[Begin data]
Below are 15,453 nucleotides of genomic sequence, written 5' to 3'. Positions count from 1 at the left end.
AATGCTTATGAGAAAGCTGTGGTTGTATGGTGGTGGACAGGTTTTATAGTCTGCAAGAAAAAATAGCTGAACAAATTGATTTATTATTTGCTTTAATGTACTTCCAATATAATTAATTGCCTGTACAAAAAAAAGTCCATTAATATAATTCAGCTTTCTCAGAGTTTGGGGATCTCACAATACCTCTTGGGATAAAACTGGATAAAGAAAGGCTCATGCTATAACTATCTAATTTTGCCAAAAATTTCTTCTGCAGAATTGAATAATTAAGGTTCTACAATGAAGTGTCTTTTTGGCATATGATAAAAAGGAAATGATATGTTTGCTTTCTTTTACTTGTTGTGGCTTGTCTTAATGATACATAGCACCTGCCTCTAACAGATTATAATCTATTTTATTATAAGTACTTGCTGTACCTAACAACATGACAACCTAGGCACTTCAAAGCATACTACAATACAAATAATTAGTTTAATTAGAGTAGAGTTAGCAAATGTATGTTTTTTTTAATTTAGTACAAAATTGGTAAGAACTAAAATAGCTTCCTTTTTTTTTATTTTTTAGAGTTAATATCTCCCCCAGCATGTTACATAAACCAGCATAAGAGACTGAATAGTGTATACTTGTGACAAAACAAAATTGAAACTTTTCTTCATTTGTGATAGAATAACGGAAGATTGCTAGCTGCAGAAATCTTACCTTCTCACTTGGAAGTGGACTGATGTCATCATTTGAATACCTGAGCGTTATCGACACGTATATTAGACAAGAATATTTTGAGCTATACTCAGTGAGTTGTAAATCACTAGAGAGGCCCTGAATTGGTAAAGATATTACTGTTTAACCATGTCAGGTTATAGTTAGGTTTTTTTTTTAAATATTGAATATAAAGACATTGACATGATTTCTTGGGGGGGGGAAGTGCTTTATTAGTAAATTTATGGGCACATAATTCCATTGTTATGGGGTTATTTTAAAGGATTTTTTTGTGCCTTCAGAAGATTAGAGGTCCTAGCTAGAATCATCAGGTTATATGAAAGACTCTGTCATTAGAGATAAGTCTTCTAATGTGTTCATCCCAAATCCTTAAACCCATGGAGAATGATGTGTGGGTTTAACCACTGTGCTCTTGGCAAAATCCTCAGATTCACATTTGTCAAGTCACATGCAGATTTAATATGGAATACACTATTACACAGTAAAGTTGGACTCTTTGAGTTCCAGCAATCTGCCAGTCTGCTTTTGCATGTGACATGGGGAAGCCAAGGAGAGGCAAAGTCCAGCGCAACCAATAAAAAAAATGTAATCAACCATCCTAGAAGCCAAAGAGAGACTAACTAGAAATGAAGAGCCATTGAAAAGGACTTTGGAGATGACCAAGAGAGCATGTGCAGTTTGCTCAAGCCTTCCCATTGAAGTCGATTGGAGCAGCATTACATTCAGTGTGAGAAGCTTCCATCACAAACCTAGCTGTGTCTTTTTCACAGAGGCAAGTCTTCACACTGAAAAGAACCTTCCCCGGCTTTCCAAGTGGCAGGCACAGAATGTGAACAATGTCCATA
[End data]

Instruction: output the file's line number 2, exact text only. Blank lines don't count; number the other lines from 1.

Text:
AATGCTTATGAGAAAGCTGTGGTTGTATGGTGGTGGACAGGTTTTATAGTCTGCAAGAAAAAATAGCTGAACAAATTGATTTATTATTTGCTTTAATGTACTTCCAATATAATTAATTGCCTGTACAAAAAAAAGTCCATTAATATAATTCAGCTTTCTCAGAGTTTGGGGATCTCACAATACCTCTTGGGATAAAACTGGATAAAGAAAGGCTCATGCTATAACTATCTAATTTTGCCAAAAATTTCTTCTGCAGAATTGAATAATTAAGGTTCTACAATGAAGTGTCTTTTTGGCATATGATAAAAAGGAAATGATATGTTTGCTTTCTTTTACTTGTTGTGGCTTGTCTTAATGATACATAGCACCTGCCTCTAACAGATTATAATCTATTTTATTATAAGTACTTGCTGTACCTAACAACATGACAACCTAGGCACTTCAAAGCATACTACAATACAAATAATTAGTTTAATTAGAGTAGAGTTAGCAAATGTATGTTTTTTTTAATTTAGTACAAAATTGGTAAGAACTAAAATAGCTTCCTTTTTTTTTATTTTTTAGAGTTAATATCTCCCCCAGCATGTTACATAAACCAGCATAAGAGACTGAATAGTGTATACTTGTGACAAAACAAAATTGAAACTTTTCTTCATTTGTGATAGAATAACGGAAGATTGCTAGCTGCAGAAATCTTACCTTCTCACTTGGAAGTGGACTGATGTCATCATTTGAATACCTGAGCGTTATCGACACGTATATTAGACAAGAATATTTTGAGCTATACTCAGTGAGTTGTAAATCACTAGAGAGGCCCTGAATTGGTAAAGATATTACTGTTTAACCATGTCAGGTTATAGTTAGGTTTTTTTTTTAAATATTGAATATAAAGACATTGACATGATTTCTTGGGGGGGGGAAGTGCTTTATTAGTAAATTTATGGGCACATAATTCCATTGTTATGGGGTTATTTTAAAGGATTTTTTTGTGCCTTCAGAAGATTAGAGGTCCTAGCTAGAATCATCAGGTTATATGAAAGACTCTGTCATTAGAGATAAGTCTTCTAATGTGTTCATCCCAAATCCTTAAACCCATGGAGAATGATGTGTGGGTTTAACCACTGTGCTCTTGGCAAAATCCTCAGATTCACATTTGTCAAGTCACATGCAGATTTAATATGGAATACACTATTACACAGTAAAGTTGGACTCTTTGAGTTCCAGCAATCTGCCAGTCTGCTTTTGCATGTGACATGGGGAAGCCAAGGAGAGGCAAAGTCCAGCGCAACCAATAAAAAAAATGTAATCAACCATCCTAGAAGCCAAAGAGAGACTAACTAGAAATGAAGAGCCATTGAAAAGGACTTTGGAGATGACCAAGAGAGCATGTGCAGTTTGCTCAAGCCTTCCCATTGAAGTCGATTGGAGCAGCATTACATTCAGTGTGAGAAGCTTCCATCACAAACCTAGCTGTGTCTTTTTCACAGAGGCAAGTCTTCACACTGAAAAGAACCTTCCCCGGCTTTCCAAGTGGCAGGCACAGAATGTGAACAATGTCCATA